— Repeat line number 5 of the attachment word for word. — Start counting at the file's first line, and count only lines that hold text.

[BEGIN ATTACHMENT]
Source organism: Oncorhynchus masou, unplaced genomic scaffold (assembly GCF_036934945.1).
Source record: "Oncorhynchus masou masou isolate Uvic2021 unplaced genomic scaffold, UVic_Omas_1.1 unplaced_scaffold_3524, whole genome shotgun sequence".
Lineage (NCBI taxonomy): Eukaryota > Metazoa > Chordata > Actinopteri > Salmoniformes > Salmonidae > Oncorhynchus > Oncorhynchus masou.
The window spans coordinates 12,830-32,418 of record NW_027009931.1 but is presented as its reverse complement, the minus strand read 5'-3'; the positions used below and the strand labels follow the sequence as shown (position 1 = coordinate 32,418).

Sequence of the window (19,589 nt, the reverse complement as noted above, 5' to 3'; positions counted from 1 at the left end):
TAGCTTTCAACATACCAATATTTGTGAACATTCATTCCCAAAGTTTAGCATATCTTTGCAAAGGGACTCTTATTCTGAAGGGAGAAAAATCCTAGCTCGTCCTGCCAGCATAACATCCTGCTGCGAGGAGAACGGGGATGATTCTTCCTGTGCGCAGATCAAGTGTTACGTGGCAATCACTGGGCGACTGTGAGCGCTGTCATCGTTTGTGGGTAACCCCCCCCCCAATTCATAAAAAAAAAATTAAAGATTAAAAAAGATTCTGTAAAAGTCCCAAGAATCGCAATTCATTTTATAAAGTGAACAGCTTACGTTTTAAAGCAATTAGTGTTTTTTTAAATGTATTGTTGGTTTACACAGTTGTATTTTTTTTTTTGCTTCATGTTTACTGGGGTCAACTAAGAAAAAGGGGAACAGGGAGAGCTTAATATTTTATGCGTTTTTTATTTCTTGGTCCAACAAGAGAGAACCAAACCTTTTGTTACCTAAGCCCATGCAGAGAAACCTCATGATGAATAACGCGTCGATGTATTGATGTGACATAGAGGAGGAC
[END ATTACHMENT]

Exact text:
Sequence of the window (19,589 nt, the reverse complement as noted above, 5' to 3'; positions counted from 1 at the left end):